What makes a great school board member?

CALDWELL COUNTY, NC (July 19, 2018) — With the 2018 elections coming this fall, we thought you could use some information to help make your best choice possible for the Caldwell County School Board.  We have listed the candidates that have filed as of Monday, July 16, 2018 (and, will add to the list if more people file).  There are four seats available and seven people have filed so far.

Candidates for the 2018 – 2022 term of the CCS Board

Teresa Branch (incumbent)  Facebook Page

Christopher Bumgarner (new comer)  Facebook Page

Dorothy Darsie (incumbent)

Duane Knight (incumbent)

Elaine Setzer-Maxwell (new comer)  Facebook Page

Gail Ramsdell (new comer)  Facebook Page

Joseph Sims (incumbent)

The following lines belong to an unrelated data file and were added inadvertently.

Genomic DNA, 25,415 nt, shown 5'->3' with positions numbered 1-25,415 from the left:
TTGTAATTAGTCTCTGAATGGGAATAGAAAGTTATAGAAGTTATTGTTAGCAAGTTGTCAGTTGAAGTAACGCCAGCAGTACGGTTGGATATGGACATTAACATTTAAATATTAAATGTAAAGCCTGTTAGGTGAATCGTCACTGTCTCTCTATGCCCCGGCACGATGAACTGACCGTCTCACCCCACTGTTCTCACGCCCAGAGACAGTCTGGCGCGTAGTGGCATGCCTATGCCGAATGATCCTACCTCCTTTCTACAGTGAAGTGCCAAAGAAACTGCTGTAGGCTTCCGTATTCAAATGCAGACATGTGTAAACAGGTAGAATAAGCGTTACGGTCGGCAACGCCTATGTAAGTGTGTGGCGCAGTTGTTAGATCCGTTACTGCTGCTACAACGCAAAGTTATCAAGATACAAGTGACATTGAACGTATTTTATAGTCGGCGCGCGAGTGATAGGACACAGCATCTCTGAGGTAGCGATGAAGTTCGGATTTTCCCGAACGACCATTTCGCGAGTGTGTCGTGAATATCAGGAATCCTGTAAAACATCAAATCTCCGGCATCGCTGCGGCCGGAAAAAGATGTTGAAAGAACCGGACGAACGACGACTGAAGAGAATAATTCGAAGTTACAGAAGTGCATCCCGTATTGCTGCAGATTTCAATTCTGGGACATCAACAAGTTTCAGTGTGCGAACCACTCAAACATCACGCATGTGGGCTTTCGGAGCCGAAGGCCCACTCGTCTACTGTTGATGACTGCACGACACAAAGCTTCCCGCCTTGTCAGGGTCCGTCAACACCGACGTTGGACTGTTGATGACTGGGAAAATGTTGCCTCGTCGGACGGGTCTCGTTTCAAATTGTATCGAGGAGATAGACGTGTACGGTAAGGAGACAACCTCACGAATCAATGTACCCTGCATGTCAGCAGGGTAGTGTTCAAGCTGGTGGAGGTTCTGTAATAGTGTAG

By: GreatSchools Staff (April 9, 2018) — An effective school board plays an important watchdog role in keeping your local school on track and setting policies that affect your child and your school. The school board sets the vision and goals for the school district and holds the district accountable for results. One school board member cannot do the job alone. Effective school board members contribute their unique talents while collaborating and working as a team with other board members.

What do school boards do?

Communities typically elect a school board of three, five or seven trustees to oversee the local school district and make certain the desires of the community are met.

The school board’s primary responsibilities are to:

  • Set the vision and goals for the district
  • Adopt policies that give the district direction to set priorities and achieve its goals